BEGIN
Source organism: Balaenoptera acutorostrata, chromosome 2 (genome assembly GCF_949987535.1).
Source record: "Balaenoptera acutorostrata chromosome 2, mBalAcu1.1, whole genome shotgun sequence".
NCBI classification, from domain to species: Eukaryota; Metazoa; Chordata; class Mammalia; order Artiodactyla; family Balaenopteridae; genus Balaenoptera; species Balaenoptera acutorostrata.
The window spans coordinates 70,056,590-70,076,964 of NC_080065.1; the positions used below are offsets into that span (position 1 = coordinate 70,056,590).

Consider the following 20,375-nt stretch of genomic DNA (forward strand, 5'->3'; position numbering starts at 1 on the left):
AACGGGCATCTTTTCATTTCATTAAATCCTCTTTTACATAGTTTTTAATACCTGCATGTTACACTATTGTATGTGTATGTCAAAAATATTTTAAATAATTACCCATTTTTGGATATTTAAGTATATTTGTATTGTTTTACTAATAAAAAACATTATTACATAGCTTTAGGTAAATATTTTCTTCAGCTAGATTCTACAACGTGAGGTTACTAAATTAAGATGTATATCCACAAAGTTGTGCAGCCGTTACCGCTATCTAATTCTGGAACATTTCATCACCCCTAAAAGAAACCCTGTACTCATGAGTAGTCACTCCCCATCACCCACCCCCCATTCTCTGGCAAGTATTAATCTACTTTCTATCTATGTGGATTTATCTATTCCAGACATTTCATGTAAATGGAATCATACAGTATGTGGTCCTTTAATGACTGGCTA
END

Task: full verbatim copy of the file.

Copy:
Source organism: Balaenoptera acutorostrata, chromosome 2 (genome assembly GCF_949987535.1).
Source record: "Balaenoptera acutorostrata chromosome 2, mBalAcu1.1, whole genome shotgun sequence".
NCBI classification, from domain to species: Eukaryota; Metazoa; Chordata; class Mammalia; order Artiodactyla; family Balaenopteridae; genus Balaenoptera; species Balaenoptera acutorostrata.
The window spans coordinates 70,056,590-70,076,964 of NC_080065.1; the positions used below are offsets into that span (position 1 = coordinate 70,056,590).

Consider the following 20,375-nt stretch of genomic DNA (forward strand, 5'->3'; position numbering starts at 1 on the left):
AACGGGCATCTTTTCATTTCATTAAATCCTCTTTTACATAGTTTTTAATACCTGCATGTTACACTATTGTATGTGTATGTCAAAAATATTTTAAATAATTACCCATTTTTGGATATTTAAGTATATTTGTATTGTTTTACTAATAAAAAACATTATTACATAGCTTTAGGTAAATATTTTCTTCAGCTAGATTCTACAACGTGAGGTTACTAAATTAAGATGTATATCCACAAAGTTGTGCAGCCGTTACCGCTATCTAATTCTGGAACATTTCATCACCCCTAAAAGAAACCCTGTACTCATGAGTAGTCACTCCCCATCACCCACCCCCCATTCTCTGGCAAGTATTAATCTACTTTCTATCTATGTGGATTTATCTATTCCAGACATTTCATGTAAATGGAATCATACAGTATGTGGTCCTTTAATGACTGGCTA